Taylor argues that common meanings are the basis of community”; meaning that when common meanings are articulated in social practices they become constitutive of social reality. Intersubjective meanings refer to this articulation or realization of common meanings within social practices. The common meaning of beauty as used by marketers is a good example of an intersubjective meaning because (1) it illustrates how the common meaning of beauty is articulated in a social practice (commercials/advertising) and (2) how it is constitutive of social reality, (it constructs a conception of what is beautiful and maintains that conception).

Using the concepts discussed above we can describe how an ethnographer conducts a proper hermeneutic analysis. In summary; an adequate hermeneutic analysis of another social group requires the ethnographer to master the group’s language of social life. Such mastery requires one to internalize, or know the common meanings within the group studied. Common meanings, since they are not subjective meanings and not found in the minds of individuals, are accessible only through intersubjective meanings embodied in social practices. Accordingly, the ethnographer must examine social practices. Nonetheless, the entire ethnographic process requires the ethnographer to enter into a hermeneutic circle because in order to understand the field holistically (or language of social life), the ethnographer must understand the parts (individual common meanings). However, in order to understand the parts, the ethnographer must understand the whole.

But, how exactly does an ethnographer enter a hermeneutic circle?

The method employed by ethnographers since at least Bornislaw Malinowski, has been participant observation. Participant observation describes a person’s active and dynamic involvement with another group in their own context, over a prolonged period of time (from several months to years). It aims at getting an intimate familiarity with the people’s beliefs, institutions, practices, etc… by living with them and engaging with them on an everyday basis. Participant observation is similar to moving to a new country. For example, in moving to a new country, you learn what the people there eat, how they dress, how they talk. You often learn their language, their habits, etc… until you finally become something like them. In other words, in becoming something like them, or being changed, you are able to understand them, if at least only partially. This is inline with Taylor’s response “change yourself” to the interlocutor’s objection “I don’t understand”. By using the method of participant observation, an ethnographer can enter into the hermeneutic circle, change himself and understand.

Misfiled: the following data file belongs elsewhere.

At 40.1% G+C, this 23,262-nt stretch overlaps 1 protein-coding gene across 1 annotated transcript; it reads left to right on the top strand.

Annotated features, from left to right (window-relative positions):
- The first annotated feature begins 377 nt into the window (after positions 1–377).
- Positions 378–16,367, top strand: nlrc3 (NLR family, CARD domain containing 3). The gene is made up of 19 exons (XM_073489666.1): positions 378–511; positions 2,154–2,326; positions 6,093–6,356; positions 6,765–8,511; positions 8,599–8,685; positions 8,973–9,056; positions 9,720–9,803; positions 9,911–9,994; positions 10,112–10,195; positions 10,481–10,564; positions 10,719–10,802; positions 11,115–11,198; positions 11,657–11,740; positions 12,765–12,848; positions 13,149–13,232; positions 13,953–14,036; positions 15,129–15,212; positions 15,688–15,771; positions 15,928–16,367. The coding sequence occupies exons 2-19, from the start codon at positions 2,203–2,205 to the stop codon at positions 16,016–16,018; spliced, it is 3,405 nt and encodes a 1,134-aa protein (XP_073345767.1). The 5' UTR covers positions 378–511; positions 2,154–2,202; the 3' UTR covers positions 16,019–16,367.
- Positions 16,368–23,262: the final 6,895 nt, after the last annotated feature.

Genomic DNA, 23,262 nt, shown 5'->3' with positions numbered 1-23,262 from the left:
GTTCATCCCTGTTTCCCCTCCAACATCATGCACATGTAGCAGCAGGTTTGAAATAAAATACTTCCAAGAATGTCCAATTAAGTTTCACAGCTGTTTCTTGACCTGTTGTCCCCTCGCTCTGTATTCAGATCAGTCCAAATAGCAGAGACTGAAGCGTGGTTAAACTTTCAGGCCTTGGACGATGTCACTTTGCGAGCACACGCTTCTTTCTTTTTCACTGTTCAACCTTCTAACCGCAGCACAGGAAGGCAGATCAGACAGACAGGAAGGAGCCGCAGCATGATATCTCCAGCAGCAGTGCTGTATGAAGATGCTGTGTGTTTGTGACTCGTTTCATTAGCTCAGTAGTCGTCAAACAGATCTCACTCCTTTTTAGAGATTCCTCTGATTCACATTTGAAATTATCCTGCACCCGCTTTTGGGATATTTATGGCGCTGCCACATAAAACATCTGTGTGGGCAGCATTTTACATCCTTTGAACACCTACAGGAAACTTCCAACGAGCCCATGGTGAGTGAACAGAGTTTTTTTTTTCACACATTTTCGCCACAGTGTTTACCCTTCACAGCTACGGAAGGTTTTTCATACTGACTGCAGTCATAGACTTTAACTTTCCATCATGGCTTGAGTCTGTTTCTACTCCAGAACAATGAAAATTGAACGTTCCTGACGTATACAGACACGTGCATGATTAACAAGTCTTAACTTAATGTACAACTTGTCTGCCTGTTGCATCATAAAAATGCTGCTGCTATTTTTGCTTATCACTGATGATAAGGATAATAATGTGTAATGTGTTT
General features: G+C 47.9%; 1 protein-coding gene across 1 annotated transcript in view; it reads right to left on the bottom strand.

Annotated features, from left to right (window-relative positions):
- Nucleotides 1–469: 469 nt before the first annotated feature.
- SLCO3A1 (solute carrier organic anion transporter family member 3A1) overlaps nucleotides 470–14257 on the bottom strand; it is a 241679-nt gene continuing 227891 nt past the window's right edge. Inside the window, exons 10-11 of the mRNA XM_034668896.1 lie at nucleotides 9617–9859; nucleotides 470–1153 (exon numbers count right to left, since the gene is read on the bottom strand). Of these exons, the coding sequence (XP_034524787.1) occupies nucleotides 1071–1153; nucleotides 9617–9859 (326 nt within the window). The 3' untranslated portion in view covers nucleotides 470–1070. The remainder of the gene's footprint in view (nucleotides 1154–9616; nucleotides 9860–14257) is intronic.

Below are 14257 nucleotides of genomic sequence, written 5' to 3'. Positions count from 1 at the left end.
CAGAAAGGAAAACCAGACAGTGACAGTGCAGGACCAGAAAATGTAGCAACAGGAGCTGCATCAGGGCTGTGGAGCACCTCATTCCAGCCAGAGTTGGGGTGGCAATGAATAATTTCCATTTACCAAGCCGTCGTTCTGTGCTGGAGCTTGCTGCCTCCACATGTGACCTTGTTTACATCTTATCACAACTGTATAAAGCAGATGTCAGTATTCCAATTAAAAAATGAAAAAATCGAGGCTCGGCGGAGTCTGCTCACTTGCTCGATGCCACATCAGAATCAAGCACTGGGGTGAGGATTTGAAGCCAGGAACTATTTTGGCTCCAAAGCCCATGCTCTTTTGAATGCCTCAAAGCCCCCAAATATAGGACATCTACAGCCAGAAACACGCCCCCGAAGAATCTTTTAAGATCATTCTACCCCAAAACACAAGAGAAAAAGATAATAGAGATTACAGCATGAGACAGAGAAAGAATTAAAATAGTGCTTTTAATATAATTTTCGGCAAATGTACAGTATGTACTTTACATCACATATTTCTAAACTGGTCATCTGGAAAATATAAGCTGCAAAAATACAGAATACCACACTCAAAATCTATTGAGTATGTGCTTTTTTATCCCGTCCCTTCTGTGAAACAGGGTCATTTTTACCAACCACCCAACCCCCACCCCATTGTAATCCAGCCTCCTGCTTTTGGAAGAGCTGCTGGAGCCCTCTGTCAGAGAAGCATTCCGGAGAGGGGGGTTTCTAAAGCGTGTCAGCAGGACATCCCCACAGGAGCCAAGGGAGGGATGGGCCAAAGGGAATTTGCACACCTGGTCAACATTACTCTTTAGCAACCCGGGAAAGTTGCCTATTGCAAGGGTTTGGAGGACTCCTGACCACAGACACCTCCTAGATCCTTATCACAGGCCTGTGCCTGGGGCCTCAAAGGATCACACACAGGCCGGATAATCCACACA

“The limits of my language means the limits of my world”
-Ludwig Wittgenstein

The general problem of hermeneutics is epistemological. Verifiability has long been part of our scientific tradition/practice and a hermeneutic analysis has no way of providing verifiable data. Taylor does provide a way in which we can assess the adequacy of an explanation. He explains that an adequate explanation makes sense of something that once was incoherent. In other words, if an explanation is useful in producing some understanding, then it is adequate This solution is pragmatic and requires the adoption of a coherentist view of knowledge. Nonetheless, since there is no verifiable data or foundation on which one’s claims can be justified, an interlocutor can reject one’s explanation. To such a rejection, Taylor responds “change yourself“. This seems insufficient. If an explanation is not convincing or unintelligible, then there is no way we can say that it is adequate. The only possible solutions are to either continue developing your explanation until it is convincing and intelligible, or take a new approach.